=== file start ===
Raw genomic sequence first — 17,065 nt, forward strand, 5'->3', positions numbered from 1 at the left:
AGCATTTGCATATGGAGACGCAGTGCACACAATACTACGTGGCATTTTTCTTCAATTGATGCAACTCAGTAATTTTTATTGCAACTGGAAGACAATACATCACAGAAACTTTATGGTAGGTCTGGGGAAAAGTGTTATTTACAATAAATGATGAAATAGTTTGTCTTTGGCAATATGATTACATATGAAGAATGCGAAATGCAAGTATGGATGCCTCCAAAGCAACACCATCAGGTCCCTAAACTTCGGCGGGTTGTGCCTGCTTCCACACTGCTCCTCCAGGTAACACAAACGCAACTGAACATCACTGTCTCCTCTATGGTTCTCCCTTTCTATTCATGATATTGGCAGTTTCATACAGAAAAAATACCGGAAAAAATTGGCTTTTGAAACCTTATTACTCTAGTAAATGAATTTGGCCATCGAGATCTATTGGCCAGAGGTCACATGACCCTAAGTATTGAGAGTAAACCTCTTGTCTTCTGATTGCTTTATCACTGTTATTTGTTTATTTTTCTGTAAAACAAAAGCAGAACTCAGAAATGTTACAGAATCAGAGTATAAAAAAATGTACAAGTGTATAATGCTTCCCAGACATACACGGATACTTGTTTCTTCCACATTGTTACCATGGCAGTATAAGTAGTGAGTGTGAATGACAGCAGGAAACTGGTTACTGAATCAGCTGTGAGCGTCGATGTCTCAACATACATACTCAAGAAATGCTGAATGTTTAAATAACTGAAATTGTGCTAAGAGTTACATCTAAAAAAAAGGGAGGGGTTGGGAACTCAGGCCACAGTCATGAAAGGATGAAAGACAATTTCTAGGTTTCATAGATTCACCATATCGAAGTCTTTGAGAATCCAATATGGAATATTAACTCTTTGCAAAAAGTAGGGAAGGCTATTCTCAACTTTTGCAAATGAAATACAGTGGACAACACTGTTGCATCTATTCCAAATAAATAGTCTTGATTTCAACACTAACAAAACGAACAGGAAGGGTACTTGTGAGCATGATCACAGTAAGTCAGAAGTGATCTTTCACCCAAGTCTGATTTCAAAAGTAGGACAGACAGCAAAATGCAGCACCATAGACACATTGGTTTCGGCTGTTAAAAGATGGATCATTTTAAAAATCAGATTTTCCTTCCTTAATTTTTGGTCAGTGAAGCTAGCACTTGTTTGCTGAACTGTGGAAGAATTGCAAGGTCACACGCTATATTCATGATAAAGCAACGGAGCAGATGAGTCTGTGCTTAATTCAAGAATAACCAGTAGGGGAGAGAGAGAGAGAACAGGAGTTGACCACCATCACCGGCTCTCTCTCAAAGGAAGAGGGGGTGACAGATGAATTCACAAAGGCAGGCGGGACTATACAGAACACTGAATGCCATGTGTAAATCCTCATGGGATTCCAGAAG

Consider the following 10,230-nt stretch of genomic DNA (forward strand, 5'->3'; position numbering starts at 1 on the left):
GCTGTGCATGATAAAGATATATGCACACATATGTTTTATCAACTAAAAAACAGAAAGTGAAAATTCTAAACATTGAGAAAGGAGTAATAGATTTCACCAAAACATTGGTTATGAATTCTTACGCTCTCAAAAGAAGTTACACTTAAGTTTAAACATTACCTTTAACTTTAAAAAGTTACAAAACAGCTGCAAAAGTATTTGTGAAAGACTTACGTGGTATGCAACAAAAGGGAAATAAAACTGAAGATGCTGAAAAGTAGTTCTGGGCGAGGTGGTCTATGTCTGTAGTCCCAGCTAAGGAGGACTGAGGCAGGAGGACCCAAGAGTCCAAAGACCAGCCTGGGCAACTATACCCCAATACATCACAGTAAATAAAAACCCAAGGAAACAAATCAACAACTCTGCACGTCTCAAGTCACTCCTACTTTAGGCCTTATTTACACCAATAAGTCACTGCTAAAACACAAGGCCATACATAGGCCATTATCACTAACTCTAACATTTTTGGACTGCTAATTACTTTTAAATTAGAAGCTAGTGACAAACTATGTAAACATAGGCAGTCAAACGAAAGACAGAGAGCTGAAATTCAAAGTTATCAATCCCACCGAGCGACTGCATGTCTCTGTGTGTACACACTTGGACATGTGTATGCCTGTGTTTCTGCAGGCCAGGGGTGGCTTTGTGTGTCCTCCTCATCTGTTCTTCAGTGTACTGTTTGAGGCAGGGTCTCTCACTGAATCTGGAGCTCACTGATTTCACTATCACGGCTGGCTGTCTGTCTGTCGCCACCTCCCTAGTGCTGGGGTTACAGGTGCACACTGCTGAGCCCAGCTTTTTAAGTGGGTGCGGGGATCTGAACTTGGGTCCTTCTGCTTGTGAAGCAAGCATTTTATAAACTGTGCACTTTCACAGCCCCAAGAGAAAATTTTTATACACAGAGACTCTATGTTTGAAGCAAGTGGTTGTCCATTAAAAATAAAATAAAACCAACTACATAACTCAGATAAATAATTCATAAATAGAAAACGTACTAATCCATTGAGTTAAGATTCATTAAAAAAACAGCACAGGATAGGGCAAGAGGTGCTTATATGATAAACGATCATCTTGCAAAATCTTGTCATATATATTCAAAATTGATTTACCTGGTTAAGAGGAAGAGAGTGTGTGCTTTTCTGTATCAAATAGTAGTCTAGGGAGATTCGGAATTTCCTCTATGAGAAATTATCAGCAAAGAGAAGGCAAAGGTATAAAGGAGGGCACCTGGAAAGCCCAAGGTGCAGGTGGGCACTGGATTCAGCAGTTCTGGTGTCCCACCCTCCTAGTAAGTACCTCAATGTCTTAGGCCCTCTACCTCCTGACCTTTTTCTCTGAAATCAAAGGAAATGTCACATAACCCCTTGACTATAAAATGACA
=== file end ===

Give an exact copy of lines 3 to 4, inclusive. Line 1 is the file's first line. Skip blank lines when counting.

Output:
Consider the following 10,230-nt stretch of genomic DNA (forward strand, 5'->3'; position numbering starts at 1 on the left):
GCTGTGCATGATAAAGATATATGCACACATATGTTTTATCAACTAAAAAACAGAAAGTGAAAATTCTAAACATTGAGAAAGGAGTAATAGATTTCACCAAAACATTGGTTATGAATTCTTACGCTCTCAAAAGAAGTTACACTTAAGTTTAAACATTACCTTTAACTTTAAAAAGTTACAAAACAGCTGCAAAAGTATTTGTGAAAGACTTACGTGGTATGCAACAAAAGGGAAATAAAACTGAAGATGCTGAAAAGTAGTTCTGGGCGAGGTGGTCTATGTCTGTAGTCCCAGCTAAGGAGGACTGAGGCAGGAGGACCCAAGAGTCCAAAGACCAGCCTGGGCAACTATACCCCAATACATCACAGTAAATAAAAACCCAAGGAAACAAATCAACAACTCTGCACGTCTCAAGTCACTCCTACTTTAGGCCTTATTTACACCAATAAGTCACTGCTAAAACACAAGGCCATACATAGGCCATTATCACTAACTCTAACATTTTTGGACTGCTAATTACTTTTAAATTAGAAGCTAGTGACAAACTATGTAAACATAGGCAGTCAAACGAAAGACAGAGAGCTGAAATTCAAAGTTATCAATCCCACCGAGCGACTGCATGTCTCTGTGTGTACACACTTGGACATGTGTATGCCTGTGTTTCTGCAGGCCAGGGGTGGCTTTGTGTGTCCTCCTCATCTGTTCTTCAGTGTACTGTTTGAGGCAGGGTCTCTCACTGAATCTGGAGCTCACTGATTTCACTATCACGGCTGGCTGTCTGTCTGTCGCCACCTCCCTAGTGCTGGGGTTACAGGTGCACACTGCTGAGCCCAGCTTTTTAAGTGGGTGCGGGGATCTGAACTTGGGTCCTTCTGCTTGTGAAGCAAGCATTTTATAAACTGTGCACTTTCACAGCCCCAAGAGAAAATTTTTATACACAGAGACTCTATGTTTGAAGCAAGTGGTTGTCCATTAAAAATAAAATAAAACCAACTACATAACTCAGATAAATAATTCATAAATAGAAAACGTACTAATCCATTGAGTTAAGATTCATTAAAAAAACAGCACAGGATAGGGCAAGAGGTGCTTATATGATAAACGATCATCTTGCAAAATCTTGTCATATATATTCAAAATTGATTTACCTGGTTAAGAGGAAGAGAGTGTGTGCTTTTCTGTATCAAATAGTAGTCTAGGGAGATTCGGAATTTCCTCTATGAGAAATTATCAGCAAAGAGAAGGCAAAGGTATAAAGGAGGGCACCTGGAAAGCCCAAGGTGCAGGTGGGCACTGGATTCAGCAGTTCTGGTGTCCCACCCTCCTAGTAAGTACCTCAATGTCTTAGGCCCTCTACCTCCTGACCTTTTTCTCTGAAATCAAAGGAAATGTCACATAACCCCTTGACTATAAAATGACA